The BBC News article Cern plans even larger hadron collider for physics search says:
The difficulty with Cern's proposals for a larger Large Hadron Collider is that no one knows what energies will be needed to crash large hadrons together to discover the enigmatic, super particles that hold the keys to the new realm of particles.
Cern hopes that its step-by-step proposal, first using electron-positron and then electron-large hadron collisions will enable its physicists to look for the ripples created by the super particles and so enable them to determine the energies that will be needed to find the super particles.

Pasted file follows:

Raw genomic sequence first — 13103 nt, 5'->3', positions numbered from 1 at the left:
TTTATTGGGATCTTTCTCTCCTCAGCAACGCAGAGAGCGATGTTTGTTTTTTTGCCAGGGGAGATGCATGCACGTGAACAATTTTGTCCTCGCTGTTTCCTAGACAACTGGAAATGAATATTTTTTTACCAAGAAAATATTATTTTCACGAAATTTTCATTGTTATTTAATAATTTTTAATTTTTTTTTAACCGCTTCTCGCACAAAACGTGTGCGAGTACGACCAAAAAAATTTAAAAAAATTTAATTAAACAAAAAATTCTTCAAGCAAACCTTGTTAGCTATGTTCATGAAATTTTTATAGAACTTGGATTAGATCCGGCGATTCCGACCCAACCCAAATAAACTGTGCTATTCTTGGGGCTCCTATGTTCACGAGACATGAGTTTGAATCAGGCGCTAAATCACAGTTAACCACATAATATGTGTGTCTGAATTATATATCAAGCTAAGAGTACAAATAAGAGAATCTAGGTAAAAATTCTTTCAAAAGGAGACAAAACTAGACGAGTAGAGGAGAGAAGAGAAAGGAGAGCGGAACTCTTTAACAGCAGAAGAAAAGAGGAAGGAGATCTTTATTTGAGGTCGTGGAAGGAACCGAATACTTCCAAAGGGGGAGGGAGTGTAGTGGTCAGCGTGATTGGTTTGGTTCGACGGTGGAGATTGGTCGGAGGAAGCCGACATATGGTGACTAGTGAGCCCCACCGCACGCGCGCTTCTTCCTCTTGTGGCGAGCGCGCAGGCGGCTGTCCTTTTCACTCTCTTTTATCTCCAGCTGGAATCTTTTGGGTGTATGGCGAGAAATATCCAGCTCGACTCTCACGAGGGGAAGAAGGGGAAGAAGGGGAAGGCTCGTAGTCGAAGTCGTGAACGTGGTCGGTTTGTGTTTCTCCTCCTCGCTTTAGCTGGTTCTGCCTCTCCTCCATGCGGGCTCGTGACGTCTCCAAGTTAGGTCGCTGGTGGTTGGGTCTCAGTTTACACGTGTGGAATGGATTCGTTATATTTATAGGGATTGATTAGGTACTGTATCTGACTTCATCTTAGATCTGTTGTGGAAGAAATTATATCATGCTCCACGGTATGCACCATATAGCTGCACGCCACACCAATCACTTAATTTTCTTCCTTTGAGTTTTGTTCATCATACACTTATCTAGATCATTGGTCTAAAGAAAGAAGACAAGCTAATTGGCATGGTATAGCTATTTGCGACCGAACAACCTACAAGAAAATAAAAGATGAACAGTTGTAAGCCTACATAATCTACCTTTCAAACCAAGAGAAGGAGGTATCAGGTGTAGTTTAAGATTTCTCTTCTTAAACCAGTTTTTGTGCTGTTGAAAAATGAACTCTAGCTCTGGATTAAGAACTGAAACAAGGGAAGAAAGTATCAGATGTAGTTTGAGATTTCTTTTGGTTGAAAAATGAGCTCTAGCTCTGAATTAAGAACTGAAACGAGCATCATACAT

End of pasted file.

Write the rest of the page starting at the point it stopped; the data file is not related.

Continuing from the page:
Do hadrons fall nicely into the two categories large and small? Is the way that the term large hadron is used in the article how particle scientists generally discuss experiments?
I'm (creatively) imagining the following sentence "We're not going to be able to do the experiment with these small hadrons, we're going to have to use the large ones."
- As of 24-Jan-2018 it still hasn't been fixed. When/if it is in the near future, I'll make a note if it here to be fair to the BBC.
- As of 30-Jan-2018 the first occurrence has been corrected but the second has not...